We live in a frustrating age, and I’m not saying this in the sense that my grandmother would, or at least I hope I’m not.
We meet the people we date with online and, in my opinion, this is simply extraordinary. I’m not big on dating apps myself, in fact in the short period I tried Tinder I got easily bored and dropped it, but I do understand how helpful this might be for some people, how overly simplifying it must be for most processes.
I do understand, cause going out to meet people is definitely not the easiest thing for me either. My best friend met her girlfriend through Tinder and I just keep getting amazed by all these new opportunities.
We live in a frustrating age, with all that simplification, all these sources and different means to get stuff done, from working online and having the chance to get your voice heard in a blog-style journalism written “bottom-top”, to meeting your partner so easily and start a web mini-series. But at the same time, this age is so frustrating especially because it keeps getting more and more horrifying.
I can see no linear progress here, not of the kind that is relevant and necessary to our times. In a Europe and America with ever-growing sexism and racism, respect for human rights seems to gradually grow sicker, instead of finding the good soil to root and grow.
Women keep living in a constant fear of abuse, in societies that want to be called modern but are, in reality, soaked in rape culture. Being a woman or a gender non-conforming person can be extremely dangerous in our days. My best friend studying in London keeps telling me how unsafe she feels returning home alone at night because of people following her and shouting things at her. In Athens, where I live, we keep hearing devastating news about rape and assault against women and LGBT+ person. A lady I know had some guy flash his dick at her at 8pm outside her house at the centre of the city.
I know men who get angry if I talk about rape culture too often, because they immediately take it as a personal insult. This is all fucking terrifying and, especially with Trump’s election in the US, societies can no longer afford to ignore the dangers certain groups of people face every day.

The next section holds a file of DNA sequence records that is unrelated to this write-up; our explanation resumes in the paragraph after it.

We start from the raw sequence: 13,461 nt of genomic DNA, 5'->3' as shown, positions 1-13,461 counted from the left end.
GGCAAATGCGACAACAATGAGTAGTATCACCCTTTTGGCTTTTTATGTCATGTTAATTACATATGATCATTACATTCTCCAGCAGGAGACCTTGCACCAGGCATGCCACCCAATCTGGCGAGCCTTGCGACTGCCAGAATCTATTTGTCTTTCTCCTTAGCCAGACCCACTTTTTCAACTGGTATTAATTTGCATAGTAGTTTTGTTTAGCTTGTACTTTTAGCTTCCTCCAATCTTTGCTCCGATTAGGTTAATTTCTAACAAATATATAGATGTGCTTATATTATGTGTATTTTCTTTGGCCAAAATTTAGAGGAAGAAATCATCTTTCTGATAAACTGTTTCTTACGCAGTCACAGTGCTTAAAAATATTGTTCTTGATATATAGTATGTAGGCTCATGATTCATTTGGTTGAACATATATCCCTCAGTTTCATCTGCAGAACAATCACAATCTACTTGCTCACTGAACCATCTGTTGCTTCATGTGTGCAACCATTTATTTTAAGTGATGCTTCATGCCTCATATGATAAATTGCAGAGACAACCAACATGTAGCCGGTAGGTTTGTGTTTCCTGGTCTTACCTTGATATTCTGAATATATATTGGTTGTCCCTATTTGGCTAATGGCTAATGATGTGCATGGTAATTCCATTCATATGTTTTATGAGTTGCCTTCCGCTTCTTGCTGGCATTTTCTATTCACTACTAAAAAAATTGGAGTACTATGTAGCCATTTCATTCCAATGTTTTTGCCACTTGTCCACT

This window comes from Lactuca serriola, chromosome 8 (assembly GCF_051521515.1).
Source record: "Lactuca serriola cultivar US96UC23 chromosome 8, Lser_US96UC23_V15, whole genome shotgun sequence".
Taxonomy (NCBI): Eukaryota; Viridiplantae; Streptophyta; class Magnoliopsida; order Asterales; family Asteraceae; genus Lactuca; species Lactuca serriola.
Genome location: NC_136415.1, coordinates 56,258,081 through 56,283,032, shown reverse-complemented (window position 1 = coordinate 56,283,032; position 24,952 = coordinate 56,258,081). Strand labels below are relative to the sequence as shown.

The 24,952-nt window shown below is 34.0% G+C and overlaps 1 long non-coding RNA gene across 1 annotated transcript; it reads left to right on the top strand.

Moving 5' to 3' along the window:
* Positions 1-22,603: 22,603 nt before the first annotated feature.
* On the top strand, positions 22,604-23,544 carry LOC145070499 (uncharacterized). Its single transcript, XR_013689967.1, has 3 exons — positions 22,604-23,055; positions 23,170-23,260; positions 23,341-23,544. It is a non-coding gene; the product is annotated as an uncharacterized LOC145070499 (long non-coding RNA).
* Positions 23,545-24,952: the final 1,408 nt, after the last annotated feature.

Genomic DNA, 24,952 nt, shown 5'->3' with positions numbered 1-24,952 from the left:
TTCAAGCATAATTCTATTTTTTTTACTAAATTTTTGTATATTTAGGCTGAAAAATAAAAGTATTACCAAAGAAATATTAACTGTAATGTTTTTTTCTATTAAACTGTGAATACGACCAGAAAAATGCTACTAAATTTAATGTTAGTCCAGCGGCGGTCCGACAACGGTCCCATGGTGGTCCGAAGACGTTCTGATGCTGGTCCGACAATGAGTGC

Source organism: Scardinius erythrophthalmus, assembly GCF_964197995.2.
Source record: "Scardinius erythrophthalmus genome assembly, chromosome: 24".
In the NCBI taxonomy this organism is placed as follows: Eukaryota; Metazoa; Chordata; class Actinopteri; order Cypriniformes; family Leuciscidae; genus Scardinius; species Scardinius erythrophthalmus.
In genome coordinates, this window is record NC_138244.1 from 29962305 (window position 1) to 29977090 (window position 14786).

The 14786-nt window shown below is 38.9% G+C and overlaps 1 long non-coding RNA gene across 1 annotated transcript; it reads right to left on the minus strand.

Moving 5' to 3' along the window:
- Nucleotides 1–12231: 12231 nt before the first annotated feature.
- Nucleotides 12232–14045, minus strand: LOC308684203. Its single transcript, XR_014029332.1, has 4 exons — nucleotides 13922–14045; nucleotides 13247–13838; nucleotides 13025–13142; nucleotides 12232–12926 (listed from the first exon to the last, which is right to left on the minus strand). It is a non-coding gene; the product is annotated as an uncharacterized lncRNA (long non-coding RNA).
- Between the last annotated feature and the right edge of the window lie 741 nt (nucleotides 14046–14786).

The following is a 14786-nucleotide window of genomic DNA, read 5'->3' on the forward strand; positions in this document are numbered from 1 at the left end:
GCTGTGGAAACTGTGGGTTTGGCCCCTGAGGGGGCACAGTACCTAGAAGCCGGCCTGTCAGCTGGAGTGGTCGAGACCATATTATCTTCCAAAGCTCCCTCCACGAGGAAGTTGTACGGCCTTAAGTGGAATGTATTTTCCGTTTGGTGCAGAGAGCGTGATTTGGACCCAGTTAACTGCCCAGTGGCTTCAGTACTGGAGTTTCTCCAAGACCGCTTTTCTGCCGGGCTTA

Solidarity with each other is vital. When you see another person alone in potential danger, being followed, catcalled, harassed, or made uncomfortable by another person, first of all measure whether it’s safe for you to step forward. Is it one person or more harassing another one? Are you outnumbered? Is it a crowded place, or somewhere you can ask for help if needed? In any case, it might be really helpful if you go up to a girl and act like you know them, or call them from the opposite pavement, so that you show they have company.
Thankfully, there are some bigger initiatives to protect women and people facing potential danger of harassment when dating or simply hanging out. Lincolnshire Country Council have a new campaign for awareness against sexual violence.
The #NoMore campaign aims to fight back the harassment that people may experience in public social situations. What they do, is encourage anyone who feels unsafe and uncomfortable when they are alone on a night out, to go up to the bar and Ask for Angela.
It might be a Tinder date going against the plan, a person you just met making you feel uncomfortable or a stranger not leaving you alone. The purpose is to spread the word so that the code can be recognized by the staff of the bar, so that they can call a taxi or help discreetly, in some other way.
User @iizzzzzi shared a picture of a poster that was hung in a restroom, letting people know about “Ask for Angela”, in order to make it viral, while also spreading awareness for harassment issues. The poster reads:
Are you on a date that isn’t working out? Is your Tinder or POF [Plenty of Fish] date not who they said they were on their profile? Do you feel like you’re not in a safe situation? Does it all feel a bit weird? If you go to the bar and ask for ‘Angela,’ the bar staff will know you need help getting out of your situation and will call you a taxi or help you out discreetly—without too much fuss.”
The Lincolnshire County Council’s strategy co-ordinator for substance misuse and sexual violence and abuse, Hayley Child, told the Independent: